Starting with the half-wave dipole, the lower element of the dipole can be realized by a reflected image of the upper element onto a ground plane (using electric field boundary conditions and/or image theory). The monopole can be folded over, however, with degradation in impedance match and gain. The degradation due to matching can be recovered by feeding the antenna at a different point along the resonant length of the antenna (recall the impedance variation of a transmission line with a standing wave present). This results in the inverted “F” antenna. The elements may be extruded from the wire form to a planar for to realize an increase in impedance
and gain bandwidth, but with a small degradation in gain. These additional evolutions are
presented in Figure 5.

 

Figure 5: Inverted “F” Antenna evolution from the L-antenna by feeding the antenna at a more
favorable impedance point (left): extruded version of Inverted F antenna to produced Planar
Inverted F antenna or PIFA (right).
Antenna Design and Simulation
 
The initial design of an antenna can arise from a set dimensional formulas based on closed-form electromagnetic relations. However, in practice, these antennas require some empirical adjustment / tuning steps to arrive at a final design. Secondly, the electromagnetic relations associated with most antennas are not closed form and therefore do not yield dimensional synthesis equations. Therefore, in order to design and validate an antenna prior to fabrication, it is beneficial to simulate the antenna using a electromagnetic field solver that can predict the behavior of radiating systems.

One such solver, CST Microwave Studio® [6], offers many methods of solution that can simulate open-boundary, radiating structures. One example is presented which shows the relative utility of the simulation tool. Presented in Figure 6 is the input page for a 2.4 GHz sleeve dipole antenna. The input page contains the dimensional and material parameter inputs required to carry out the simulation.

Figure 6: Sleeve Dipole Design Input into CST Microwave Studio simulator.

Upon completion of the electromagnetic simulation, the radiation pattern of the electric field is available as a 3-D plot and as conical cuts. Further, the simulator predicts the input reflection coefficient and represents it as a scattering parameter (S11). The simulator provides all of the essential information about the antenna prior to its physical realization in order to pre-validate the design approach. The predicted reflection coefficient and driving point impedance are presented in Figure 7.

Figure 7: Sleeve Dipole reflection coefficient (left) and impedance prediction. (right).

The predicted 3-D radiation pattern is presented in Figure 8, with associated conical cuts shown in Figure 9.

 

 
Figure 8: Sleeve Dipole 3-D antenna pattern for θ-directed Electric Field component.

Figure 9: Associated Conical Cuts for θ-directed Electric field over angle φ at fixed angle θ=90

degrees (left) and θ -directed Electric field over angle θ at fixed angle φ=0 degrees (right).

Antenna Design Validation and Measurement
 
With the antenna synthesized and realized, the design must be validated through measurement. The first necessary measurement is to measure the reflection coefficient of the antenna input port or driving point. The reflection coefficient and associated driving point impedance is measured with a Vector Network Analyzer (VNA). Care must be taken during this measurement to ensure that the antenna is radiating and not being disturbed by any surrounding objects. Ideally, this measurement is performed in an anechoic chamber. However, with sufficient separation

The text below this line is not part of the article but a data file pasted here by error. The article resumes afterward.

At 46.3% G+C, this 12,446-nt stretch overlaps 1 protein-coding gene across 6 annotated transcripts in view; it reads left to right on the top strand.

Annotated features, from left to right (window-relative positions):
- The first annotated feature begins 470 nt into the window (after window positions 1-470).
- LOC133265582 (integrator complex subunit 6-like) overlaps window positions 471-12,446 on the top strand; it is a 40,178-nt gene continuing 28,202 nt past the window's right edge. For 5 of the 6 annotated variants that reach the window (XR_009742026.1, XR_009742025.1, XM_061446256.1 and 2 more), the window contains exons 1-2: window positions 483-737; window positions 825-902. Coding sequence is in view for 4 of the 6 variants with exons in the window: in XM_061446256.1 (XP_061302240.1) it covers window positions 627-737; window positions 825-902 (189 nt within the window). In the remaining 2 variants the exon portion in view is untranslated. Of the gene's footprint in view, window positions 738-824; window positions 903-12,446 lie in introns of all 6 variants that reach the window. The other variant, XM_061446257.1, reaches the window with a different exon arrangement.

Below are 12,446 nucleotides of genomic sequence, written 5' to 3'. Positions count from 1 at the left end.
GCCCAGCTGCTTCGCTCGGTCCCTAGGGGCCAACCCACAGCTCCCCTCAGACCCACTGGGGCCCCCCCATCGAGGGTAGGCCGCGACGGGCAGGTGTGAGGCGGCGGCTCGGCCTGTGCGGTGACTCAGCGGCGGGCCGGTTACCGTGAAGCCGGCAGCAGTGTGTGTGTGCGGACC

between the antenna any perturbing obstructions, this measurement can typically be performed within a normal laboratory environment. In order to initially validate the antenna design, the reflection coefficient and associated driving point impedance must that that antenna is reasonably matched to the system impedance (generally 50 ohms).
 
Once it has been established that the antenna is matched to the system impedance, the radiation pattern must be measured to compete the final steps of design validation. The measurements are performed in an anechoic chamber by exciting the antenna under test with a known transmit source power and measuring the received power, received voltage or electric field intensity at a fixed distance. A photograph of an antenna under test in a 3-meter anechoic chamber is presented in Figure 10.
 
The antenna is swept through a series of conical cuts in an effort to compare them to simulated results or to build a set of cuts to assemble into a 3-D gain pattern. The absolute received signal is normalized either by the conducted power applied to the antenna or compared to a known reference such as a half-wave dipole. Both polarization cases are measured. With the set of pattern data at hand, the measurements can be also examined against the system requirements in terms of minimum, maximum, and average gain, or against gain distribution requirements, if applicable.
 

Figure 10: Typical antenna pattern measurement configuration within an anechoic chamber.

 
Closing Remarks
Antennas provide the primary interface between the radio and the propagation environment. The antenna requires special considerations in terms of performance requirements, design constraints, design and realization. Specification of the antenna gain and relating those requirements to the system performance in terms of range and system link gain is a foundation for the design goals of the antenna. During the antenna topology/structure selection process, consider packaging constraints in terms of the size, location and possible obstructions: be prepared to compromise performance versus package conformance.
 
Ideally, one should use a simulation tool to assess the performance of the antenna prior to realization, not only to gauge the fundamental performance of the antenna, but also to check the effects of antenna compaction, obstructions and other compromised parameters. The final physical realization and consequent measurement of input terminal reflection/impedance and antenna gain complete the design process. Often times, the measurement results require that antenna structure be modified to empirically optimize its performance.
 
Written by: Brian Petted, Chief Technology Officer of L.S. Research, LLC; a wireless product development company and EMC testing laboratory. Mr. Petted holds a BSEET degree from the Milwaukee School of Engineering (MSOE) and a MSEE from Marquette University. Other industrial experience includes RF integrated circuit work at Rockwell-Collins Avionics and Harris Government Communications Systems.

References:

[1] Harald Friis, “A Note on a Simple Transmission Formula,” Proc. IRE, 34, 1946, pp. 254-256.

[2] Theile and Stutzman, “Antenna Theory and Design”, Second Edition, John Wiley and Sons, 1998, p. 79.

[3] Theile and Stutzman, “Antenna Theory and Design”, Second Edition, John Wiley and Sons, 1998, p. 30.

[4] Theile and Stutzman, “Antenna Theory and Design”, Second Edition, John Wiley and Sons, 1998, pp. 39-43.

[5] B. Petted, “Antenna Gain Considerations in Communications System Range Analysis” Seminar in Microwave Engineering, Marquette University, March 20, 2009.

[6] CST Microwave Studio®, CST of America, Framingham, MA 01701.